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During the last decade, governments, private actors as well as civil society and development partners have joined efforts to promote a productivity revolution in Africa’s agriculture. For this, smallholder farmers are key, since 70% of the farms in Africa operate on less than two hectares. Typically, they do not realize more than 25% of their potential yields. To unlock this underutilized potential, policymakers have turned to agricultural mechanization more recently. However, agricultural mechanization always has been controversially discussed. One concern is that mechanization causes rural unemployment. Another concern is that multi-national agribusiness companies take advantage of smallholder farmers. To shed light on these concerns, this policy brief summarizes economic, social and environmental impacts from a private business model that aims to enable “emerging” medium-size farms to provide mechanization services to smallholder farmers in Zambia.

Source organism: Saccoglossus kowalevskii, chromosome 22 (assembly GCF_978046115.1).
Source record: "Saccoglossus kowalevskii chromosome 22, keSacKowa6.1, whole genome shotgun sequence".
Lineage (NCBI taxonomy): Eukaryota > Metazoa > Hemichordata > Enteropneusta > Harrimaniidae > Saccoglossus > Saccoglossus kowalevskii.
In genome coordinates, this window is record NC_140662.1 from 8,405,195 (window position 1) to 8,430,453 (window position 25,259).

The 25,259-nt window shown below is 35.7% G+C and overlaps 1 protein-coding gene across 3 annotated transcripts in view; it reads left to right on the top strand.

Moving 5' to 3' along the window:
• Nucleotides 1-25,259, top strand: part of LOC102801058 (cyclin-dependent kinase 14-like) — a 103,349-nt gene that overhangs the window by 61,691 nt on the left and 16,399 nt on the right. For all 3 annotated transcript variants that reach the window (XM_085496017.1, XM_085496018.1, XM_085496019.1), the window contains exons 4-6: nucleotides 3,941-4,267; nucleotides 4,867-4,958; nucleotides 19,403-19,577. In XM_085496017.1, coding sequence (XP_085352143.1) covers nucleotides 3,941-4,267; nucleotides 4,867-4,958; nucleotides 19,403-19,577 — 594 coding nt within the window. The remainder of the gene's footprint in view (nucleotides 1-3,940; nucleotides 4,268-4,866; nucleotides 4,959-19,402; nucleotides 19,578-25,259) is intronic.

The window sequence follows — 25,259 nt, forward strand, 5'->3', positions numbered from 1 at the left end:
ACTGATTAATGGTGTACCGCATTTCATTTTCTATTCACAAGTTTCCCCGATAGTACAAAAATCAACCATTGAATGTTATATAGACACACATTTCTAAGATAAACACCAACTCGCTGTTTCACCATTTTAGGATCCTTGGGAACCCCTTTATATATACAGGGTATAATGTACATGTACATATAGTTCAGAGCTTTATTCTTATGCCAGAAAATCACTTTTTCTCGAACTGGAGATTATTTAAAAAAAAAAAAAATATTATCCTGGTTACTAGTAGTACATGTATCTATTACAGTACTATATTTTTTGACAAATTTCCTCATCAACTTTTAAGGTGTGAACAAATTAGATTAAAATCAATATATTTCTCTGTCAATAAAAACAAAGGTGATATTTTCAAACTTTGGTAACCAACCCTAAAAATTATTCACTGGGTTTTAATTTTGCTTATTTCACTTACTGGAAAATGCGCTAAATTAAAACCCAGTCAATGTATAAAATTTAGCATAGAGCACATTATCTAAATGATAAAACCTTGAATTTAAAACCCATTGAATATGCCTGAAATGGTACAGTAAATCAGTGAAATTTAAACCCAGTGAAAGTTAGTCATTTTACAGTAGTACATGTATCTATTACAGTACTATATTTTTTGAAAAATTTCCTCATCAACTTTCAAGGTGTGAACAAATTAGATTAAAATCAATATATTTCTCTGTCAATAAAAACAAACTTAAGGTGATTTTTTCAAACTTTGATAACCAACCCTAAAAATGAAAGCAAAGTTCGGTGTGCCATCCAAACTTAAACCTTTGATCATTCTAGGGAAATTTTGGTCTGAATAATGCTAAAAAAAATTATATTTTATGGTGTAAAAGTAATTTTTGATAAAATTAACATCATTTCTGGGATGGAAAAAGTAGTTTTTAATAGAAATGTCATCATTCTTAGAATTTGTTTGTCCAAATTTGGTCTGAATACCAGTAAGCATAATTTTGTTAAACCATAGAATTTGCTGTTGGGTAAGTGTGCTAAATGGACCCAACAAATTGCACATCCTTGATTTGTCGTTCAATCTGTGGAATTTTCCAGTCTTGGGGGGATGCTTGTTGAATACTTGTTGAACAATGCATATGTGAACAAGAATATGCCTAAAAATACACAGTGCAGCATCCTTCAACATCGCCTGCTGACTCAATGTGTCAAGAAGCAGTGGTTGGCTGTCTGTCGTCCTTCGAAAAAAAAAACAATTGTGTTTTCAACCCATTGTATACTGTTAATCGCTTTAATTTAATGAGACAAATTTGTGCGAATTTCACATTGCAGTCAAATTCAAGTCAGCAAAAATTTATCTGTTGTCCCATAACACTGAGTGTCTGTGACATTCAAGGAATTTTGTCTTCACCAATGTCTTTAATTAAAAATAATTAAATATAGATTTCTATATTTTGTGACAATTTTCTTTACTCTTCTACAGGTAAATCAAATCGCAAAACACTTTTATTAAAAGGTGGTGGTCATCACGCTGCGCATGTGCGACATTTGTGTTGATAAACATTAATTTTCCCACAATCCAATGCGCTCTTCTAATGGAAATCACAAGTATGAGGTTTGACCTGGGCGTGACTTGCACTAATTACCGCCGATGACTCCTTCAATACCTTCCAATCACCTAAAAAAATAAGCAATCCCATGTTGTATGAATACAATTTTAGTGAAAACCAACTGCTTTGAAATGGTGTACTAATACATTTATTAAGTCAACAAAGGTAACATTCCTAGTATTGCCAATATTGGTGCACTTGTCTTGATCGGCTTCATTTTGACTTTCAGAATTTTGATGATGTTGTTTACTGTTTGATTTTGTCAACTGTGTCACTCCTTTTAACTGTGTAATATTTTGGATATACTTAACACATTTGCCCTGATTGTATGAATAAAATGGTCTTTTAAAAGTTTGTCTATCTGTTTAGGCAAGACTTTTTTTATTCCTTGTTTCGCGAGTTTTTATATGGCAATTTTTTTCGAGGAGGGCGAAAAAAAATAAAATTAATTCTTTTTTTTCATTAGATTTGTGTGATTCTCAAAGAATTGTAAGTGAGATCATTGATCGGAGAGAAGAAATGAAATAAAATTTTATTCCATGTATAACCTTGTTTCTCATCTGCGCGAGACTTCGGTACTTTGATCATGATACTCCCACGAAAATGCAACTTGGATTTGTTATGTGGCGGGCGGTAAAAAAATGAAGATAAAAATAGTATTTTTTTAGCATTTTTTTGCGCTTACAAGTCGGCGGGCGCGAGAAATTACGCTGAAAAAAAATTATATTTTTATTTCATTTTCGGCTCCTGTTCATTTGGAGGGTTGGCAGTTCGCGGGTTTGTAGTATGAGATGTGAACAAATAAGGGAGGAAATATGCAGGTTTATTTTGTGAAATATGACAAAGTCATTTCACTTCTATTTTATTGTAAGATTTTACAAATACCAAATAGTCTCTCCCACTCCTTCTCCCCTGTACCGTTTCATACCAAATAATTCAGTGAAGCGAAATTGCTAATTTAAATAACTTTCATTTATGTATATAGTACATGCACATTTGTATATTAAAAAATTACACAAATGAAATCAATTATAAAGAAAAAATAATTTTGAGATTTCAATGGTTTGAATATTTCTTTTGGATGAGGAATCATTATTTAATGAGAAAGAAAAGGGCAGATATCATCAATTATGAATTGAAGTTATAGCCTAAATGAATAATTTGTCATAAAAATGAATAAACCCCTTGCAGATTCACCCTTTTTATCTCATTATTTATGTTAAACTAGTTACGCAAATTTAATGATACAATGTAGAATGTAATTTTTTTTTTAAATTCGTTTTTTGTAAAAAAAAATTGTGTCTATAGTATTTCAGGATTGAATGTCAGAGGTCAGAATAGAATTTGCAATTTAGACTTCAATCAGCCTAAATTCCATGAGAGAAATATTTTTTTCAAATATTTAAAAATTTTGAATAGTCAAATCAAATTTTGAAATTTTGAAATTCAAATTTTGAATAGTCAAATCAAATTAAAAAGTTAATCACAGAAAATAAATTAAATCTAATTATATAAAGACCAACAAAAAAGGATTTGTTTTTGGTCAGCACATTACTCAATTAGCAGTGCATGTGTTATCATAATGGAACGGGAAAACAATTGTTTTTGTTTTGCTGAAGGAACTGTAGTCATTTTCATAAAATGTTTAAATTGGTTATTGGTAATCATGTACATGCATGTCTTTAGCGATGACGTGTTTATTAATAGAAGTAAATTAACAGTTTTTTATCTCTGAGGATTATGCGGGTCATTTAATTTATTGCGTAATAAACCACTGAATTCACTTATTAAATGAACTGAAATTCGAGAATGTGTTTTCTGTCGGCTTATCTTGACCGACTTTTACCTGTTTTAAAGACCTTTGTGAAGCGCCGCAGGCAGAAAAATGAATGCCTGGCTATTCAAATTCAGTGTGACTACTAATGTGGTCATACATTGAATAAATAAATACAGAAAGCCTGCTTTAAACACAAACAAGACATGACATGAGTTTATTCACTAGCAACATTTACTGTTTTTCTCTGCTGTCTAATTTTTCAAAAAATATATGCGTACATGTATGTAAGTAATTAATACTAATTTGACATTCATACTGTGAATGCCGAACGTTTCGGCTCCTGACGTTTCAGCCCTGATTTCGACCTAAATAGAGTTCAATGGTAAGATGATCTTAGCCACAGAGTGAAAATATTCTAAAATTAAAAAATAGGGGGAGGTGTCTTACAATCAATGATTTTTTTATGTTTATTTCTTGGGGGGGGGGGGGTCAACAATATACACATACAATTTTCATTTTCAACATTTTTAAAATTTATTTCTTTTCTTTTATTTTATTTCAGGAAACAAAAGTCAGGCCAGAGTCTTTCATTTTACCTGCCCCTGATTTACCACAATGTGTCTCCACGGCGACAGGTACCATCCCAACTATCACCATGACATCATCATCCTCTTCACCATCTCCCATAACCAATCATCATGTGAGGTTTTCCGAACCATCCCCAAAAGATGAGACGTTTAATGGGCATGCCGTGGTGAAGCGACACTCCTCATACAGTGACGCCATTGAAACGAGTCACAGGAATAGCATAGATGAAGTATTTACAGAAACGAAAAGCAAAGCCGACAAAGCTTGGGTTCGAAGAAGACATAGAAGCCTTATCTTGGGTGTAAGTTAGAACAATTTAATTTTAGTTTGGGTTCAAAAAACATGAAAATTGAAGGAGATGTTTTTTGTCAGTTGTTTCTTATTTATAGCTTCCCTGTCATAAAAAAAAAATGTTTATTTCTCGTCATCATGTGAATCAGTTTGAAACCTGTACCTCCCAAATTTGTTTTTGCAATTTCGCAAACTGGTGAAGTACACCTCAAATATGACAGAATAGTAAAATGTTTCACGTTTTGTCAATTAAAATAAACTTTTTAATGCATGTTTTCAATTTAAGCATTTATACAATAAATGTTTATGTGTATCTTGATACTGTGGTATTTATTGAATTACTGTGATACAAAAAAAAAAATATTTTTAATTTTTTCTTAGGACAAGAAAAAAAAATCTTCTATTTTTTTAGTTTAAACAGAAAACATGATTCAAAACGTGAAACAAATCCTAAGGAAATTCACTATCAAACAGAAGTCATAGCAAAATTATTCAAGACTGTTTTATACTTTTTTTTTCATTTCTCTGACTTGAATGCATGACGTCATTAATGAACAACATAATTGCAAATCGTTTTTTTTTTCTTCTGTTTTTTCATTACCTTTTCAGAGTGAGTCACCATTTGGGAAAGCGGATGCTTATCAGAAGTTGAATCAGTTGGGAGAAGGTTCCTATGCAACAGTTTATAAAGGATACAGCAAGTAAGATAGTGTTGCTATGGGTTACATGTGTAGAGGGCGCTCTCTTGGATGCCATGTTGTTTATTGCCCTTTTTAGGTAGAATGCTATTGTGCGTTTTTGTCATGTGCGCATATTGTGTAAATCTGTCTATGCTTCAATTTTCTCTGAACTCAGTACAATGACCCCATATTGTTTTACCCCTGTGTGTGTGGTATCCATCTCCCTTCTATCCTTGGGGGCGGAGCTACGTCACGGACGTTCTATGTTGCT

This Policy Brief is based on the study: Adu-Baffour, F., Daum, T., & Birner, R. (2019). Can small farms benefit from big companies’ initiatives to promote mechanization in Africa? A case study from Zambia.